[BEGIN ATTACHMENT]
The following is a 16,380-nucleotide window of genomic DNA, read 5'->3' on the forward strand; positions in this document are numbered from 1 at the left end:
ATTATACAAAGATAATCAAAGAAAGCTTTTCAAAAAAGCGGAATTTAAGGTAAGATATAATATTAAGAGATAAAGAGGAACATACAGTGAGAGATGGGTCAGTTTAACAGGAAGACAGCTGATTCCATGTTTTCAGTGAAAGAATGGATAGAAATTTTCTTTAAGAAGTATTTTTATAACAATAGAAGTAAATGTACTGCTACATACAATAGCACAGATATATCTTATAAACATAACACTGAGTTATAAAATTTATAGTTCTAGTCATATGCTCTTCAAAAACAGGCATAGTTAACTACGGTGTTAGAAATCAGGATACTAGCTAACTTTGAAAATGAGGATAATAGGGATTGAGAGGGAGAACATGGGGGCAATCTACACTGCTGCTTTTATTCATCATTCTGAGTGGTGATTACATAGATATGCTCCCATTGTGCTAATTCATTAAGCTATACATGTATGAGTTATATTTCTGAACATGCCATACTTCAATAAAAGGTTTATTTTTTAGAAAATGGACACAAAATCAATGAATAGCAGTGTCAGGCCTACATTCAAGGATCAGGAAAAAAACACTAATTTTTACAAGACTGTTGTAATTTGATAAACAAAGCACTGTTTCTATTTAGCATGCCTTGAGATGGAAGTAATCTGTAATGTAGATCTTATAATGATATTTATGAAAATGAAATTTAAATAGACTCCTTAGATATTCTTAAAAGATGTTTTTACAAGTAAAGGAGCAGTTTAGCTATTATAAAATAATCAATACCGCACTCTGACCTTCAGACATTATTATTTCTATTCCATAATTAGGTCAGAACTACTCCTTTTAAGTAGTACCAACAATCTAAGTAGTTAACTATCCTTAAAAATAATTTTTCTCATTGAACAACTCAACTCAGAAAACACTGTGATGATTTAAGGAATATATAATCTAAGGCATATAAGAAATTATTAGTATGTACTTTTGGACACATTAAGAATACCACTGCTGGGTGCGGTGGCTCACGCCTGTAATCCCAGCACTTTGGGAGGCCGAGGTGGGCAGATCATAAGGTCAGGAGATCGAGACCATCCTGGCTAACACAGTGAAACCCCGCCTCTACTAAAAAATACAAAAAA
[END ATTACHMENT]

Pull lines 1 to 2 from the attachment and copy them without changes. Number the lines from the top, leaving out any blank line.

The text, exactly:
The following is a 16,380-nucleotide window of genomic DNA, read 5'->3' on the forward strand; positions in this document are numbered from 1 at the left end:
ATTATACAAAGATAATCAAAGAAAGCTTTTCAAAAAAGCGGAATTTAAGGTAAGATATAATATTAAGAGATAAAGAGGAACATACAGTGAGAGATGGGTCAGTTTAACAGGAAGACAGCTGATTCCATGTTTTCAGTGAAAGAATGGATAGAAATTTTCTTTAAGAAGTATTTTTATAACAATAGAAGTAAATGTACTGCTACATACAATAGCACAGATATATCTTATAAACATAACACTGAGTTATAAAATTTATAGTTCTAGTCATATGCTCTTCAAAAACAGGCATAGTTAACTACGGTGTTAGAAATCAGGATACTAGCTAACTTTGAAAATGAGGATAATAGGGATTGAGAGGGAGAACATGGGGGCAATCTACACTGCTGCTTTTATTCATCATTCTGAGTGGTGATTACATAGATATGCTCCCATTGTGCTAATTCATTAAGCTATACATGTATGAGTTATATTTCTGAACATGCCATACTTCAATAAAAGGTTTATTTTTTAGAAAATGGACACAAAATCAATGAATAGCAGTGTCAGGCCTACATTCAAGGATCAGGAAAAAAACACTAATTTTTACAAGACTGTTGTAATTTGATAAACAAAGCACTGTTTCTATTTAGCATGCCTTGAGATGGAAGTAATCTGTAATGTAGATCTTATAATGATATTTATGAAAATGAAATTTAAATAGACTCCTTAGATATTCTTAAAAGATGTTTTTACAAGTAAAGGAGCAGTTTAGCTATTATAAAATAATCAATACCGCACTCTGACCTTCAGACATTATTATTTCTATTCCATAATTAGGTCAGAACTACTCCTTTTAAGTAGTACCAACAATCTAAGTAGTTAACTATCCTTAAAAATAATTTTTCTCATTGAACAACTCAACTCAGAAAACACTGTGATGATTTAAGGAATATATAATCTAAGGCATATAAGAAATTATTAGTATGTACTTTTGGACACATTAAGAATACCACTGCTGGGTGCGGTGGCTCACGCCTGTAATCCCAGCACTTTGGGAGGCCGAGGTGGGCAGATCATAAGGTCAGGAGATCGAGACCATCCTGGCTAACACAGTGAAACCCCGCCTCTACTAAAAAATACAAAAAA